2. Facebook Ads
Your agency could put your Facebook ads in a shared ad account alongside other unassociated businesses with a variety of reputations. This batching is a risk, because Meta can scrutinize the entire account based on the reputation of just one ad for any business within that account.
Furthermore, if your agency is hoarding control and ownership of the ad account, you’re not benefitting from the historical performance of your ads.
In fact, if your ads are running in an account alongside another, less reputable client, Meta will require more frequent manual ad reviews, which can bog down production.
Every business that advertises on Facebook should be managing its assets via its own Facebook Business Manager. You can use Business Manager to create and control individual access to your ad account as well as to Meta pixels, Offline Events sets, your business page, your verified website domain and more.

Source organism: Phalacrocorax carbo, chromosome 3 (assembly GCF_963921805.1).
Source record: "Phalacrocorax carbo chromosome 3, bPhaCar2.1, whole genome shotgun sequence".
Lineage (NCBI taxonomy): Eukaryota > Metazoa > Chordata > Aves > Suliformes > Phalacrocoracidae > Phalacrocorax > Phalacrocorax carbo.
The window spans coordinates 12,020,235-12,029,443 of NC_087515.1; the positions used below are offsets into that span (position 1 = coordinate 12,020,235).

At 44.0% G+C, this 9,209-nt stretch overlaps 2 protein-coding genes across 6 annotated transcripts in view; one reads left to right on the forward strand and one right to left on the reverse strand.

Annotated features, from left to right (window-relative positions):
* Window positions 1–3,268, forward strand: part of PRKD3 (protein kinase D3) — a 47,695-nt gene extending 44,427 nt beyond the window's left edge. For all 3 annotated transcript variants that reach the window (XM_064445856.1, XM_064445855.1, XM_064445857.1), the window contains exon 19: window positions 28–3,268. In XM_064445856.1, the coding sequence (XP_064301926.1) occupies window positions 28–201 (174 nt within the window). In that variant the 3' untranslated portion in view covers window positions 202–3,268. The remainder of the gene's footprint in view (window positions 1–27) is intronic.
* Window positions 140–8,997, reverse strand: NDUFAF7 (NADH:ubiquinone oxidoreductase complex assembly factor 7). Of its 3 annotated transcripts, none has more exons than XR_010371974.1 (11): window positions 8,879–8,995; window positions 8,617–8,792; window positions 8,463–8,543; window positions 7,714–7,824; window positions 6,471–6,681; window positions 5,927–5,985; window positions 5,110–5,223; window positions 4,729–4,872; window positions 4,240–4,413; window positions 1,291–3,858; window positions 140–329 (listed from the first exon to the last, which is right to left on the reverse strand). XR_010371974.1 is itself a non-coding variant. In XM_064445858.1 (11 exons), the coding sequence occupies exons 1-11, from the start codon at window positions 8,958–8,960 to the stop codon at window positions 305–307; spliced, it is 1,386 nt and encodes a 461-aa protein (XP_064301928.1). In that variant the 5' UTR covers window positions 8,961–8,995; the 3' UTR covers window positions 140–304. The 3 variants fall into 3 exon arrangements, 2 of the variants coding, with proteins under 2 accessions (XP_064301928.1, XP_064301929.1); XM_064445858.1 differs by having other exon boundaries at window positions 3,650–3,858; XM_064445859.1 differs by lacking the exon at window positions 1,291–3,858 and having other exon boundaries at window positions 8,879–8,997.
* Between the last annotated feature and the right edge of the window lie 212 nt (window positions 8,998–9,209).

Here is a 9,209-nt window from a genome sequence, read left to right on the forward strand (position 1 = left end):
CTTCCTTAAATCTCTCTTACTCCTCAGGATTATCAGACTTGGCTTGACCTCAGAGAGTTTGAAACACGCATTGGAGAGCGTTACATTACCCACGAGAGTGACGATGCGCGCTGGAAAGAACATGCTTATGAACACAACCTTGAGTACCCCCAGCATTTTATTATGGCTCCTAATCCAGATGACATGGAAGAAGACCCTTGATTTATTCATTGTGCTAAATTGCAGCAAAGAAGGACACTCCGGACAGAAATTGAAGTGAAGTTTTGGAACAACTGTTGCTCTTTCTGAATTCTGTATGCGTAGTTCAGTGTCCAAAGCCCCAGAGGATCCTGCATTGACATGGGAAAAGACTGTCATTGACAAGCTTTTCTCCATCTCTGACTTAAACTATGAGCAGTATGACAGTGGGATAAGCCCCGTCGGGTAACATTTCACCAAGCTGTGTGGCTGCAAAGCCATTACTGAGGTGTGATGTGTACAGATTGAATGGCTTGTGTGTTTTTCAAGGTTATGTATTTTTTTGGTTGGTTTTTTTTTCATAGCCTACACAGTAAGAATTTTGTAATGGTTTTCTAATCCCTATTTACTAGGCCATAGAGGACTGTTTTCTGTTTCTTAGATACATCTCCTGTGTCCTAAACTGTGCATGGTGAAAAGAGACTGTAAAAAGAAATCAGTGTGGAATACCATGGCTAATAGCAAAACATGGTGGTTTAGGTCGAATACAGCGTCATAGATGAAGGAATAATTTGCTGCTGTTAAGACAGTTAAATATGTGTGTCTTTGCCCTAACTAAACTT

If another agency has verified your website domain within their Business Manager and is refusing to release it, this is a huge red flag. The website domain, as a result of iOS14 updates, must be verified within the Business Manager account that will be running ads. Your business owns your website domain. It should be verified within your business’ Business Manager.
Before you start a relationship with another Facebook ad agency, make sure it’s set up correctly and running the ads on your account using your assets within your Business Manager.”
3. Email Marketing
Every email marketing platform — HubSpot, Marketo, Mailchimp, etc. — relies on email servers to deliver its emails. Your business has a “reputation” on these servers, which affects email deliverability.
Your agency could be hoarding access to your email platform. It may also be mixing your sender IP reputation with those of less reputable (dare we say “spammy”?) clients.
Solid strategies rely on solid data. Just like your advertising accounts, your email platform contains a boatload of historical data. Isn’t that something you’d like to keep in your control?